5,307 research outputs found

    Towards an axiomatization of orderings

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    Ordering;operations research

    Negotiating a stable government - an application of bargaining theory to a coalition formation model

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    In this paper, we apply bargaining theory to a certain model of coalition formation. The notions of a feasible government and a stable government are central in the model considered. By a government, we mean a pair consisting of a majority coalition and a policy supported by this coalition. The aim of this paper is to establish which stable government should be created if more than one stable government exists or, in case there is no stable one, which feasible government should be formed if more than one feasible government exists. Several bargaining procedures leading to the choice of one stable (or feasible) government are proposed. We define bargaining games in which only parties belonging to at least one stable (or feasible) government bargain over the creation of a government. We consider different bargaining costs. We investigate subgame perfect equilibria of the bargaining games defined. It turns out that the prospects of a party depend on the procedure applied, and on the bargaining costs assumed. We also apply the coalition formation model to the Polish Parliament after the 2001 elections and apply the different bargaining games for the creation of a government to this example.stable government; bargaining game; subgame perfect equilibrium

    On some properties of the Hoede-Bakker index

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    In this paper, we analyze the decisional power index, the so called Hoede-Bakker index. This index takes the preferences of the players into account, as well as the social structure in which players may influence each other. We investigate the properties of the Hoede-Bakker index. We adapt some postulates for power indices and voting power paradoxes for the Hoede-Bakker set up. We investigate whether this decisional power index displays the adapted voting power paradoxes and whether it satisfies the adapted postulates for power indices.Hoede-Bakker index; power index; inclination vector; group decision; voting power paradoxes; postulates for power indices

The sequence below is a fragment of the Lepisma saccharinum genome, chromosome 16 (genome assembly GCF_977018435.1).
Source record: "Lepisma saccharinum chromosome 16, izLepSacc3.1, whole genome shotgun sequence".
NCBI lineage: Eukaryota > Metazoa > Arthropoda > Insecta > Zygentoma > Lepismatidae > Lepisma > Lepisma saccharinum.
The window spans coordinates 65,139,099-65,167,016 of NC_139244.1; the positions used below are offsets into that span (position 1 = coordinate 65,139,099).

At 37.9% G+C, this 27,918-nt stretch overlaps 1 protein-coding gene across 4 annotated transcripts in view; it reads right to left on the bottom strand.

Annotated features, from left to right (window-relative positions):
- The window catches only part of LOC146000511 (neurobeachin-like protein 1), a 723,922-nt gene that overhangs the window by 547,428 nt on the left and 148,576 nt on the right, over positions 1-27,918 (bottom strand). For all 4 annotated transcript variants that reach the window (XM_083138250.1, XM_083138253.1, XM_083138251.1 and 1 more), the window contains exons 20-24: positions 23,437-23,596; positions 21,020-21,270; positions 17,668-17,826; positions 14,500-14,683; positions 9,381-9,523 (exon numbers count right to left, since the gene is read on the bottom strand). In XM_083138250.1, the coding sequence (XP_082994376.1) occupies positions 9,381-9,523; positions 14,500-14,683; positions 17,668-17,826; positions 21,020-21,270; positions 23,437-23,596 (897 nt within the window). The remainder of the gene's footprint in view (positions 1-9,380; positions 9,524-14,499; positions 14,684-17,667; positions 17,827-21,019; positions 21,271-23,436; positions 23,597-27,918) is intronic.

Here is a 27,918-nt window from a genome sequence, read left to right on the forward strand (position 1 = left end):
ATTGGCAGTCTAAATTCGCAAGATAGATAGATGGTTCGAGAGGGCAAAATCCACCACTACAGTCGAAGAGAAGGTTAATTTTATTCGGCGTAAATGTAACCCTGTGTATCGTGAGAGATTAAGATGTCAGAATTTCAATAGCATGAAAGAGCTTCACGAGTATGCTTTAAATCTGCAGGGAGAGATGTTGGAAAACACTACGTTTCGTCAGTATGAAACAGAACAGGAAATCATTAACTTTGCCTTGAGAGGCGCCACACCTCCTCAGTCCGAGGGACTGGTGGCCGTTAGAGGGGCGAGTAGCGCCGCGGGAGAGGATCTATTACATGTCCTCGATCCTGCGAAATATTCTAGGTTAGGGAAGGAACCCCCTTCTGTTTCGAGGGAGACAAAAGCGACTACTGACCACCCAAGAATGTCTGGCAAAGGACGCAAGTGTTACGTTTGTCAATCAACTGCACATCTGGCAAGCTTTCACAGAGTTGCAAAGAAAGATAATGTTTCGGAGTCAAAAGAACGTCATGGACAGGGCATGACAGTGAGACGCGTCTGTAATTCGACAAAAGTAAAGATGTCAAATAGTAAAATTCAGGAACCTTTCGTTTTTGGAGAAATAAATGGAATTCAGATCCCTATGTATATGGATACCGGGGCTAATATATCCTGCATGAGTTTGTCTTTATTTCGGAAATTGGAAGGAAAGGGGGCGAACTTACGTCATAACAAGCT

Introduction

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    How Dark Matter Came to Matter

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    The history of the dark matter problem can be traced back to at least the 1930s, but it was not until the early 1970s that the issue of 'missing matter' was widely recognized as problematic. In the latter period, previously separate issues involving missing mass were brought together in a single anomaly. We argue that reference to a straightforward 'accumulation of evidence' alone is inadequate to comprehend this episode. Rather, the rise of cosmological research, the accompanying renewed interest in the theory of relativity and changes in the manpower division of astronomy in the 1960s are key to understanding how dark matter came to matter. At the same time, this story may also enlighten us on the methodological dimensions of past practices of physics and cosmology.Comment: Accepted for publication in Nature Astronomy. Corrected typ

    Computing Tournament Solutions using Relation Algebra and REL VIEW

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    We describe a simple computing technique for the tournament choice problem. It rests upon a relational modeling and uses the BDD-based computer system RelView for the evaluation of the relation-algebraic expressions that specify the solutions and for the visualization of the computed results. The Copeland set can immediately be identified using RelView's labeling feature. Relation-algebraic specifications of the Condorcet non-losers, the Schwartz set, the top cycle, the uncovered set, the minimal covering set, the Banks set, and the tournament equilibrium set are delivered. We present an example of a tournament on a small set of alternatives, for which the above choice sets are computed and visualized via RelView. The technique described in this paper is very flexible and especially appropriate for prototyping and experimentation, and as such very instructive for educational purposes. It can easily be applied to other problems of social choice and game theory.Tournament, relational algebra, RelView, Copeland set, Condorcet non-losers, Schwartz set, top cycle, uncovered set, minimal covering set, Banks set, tournament equilibrium set.
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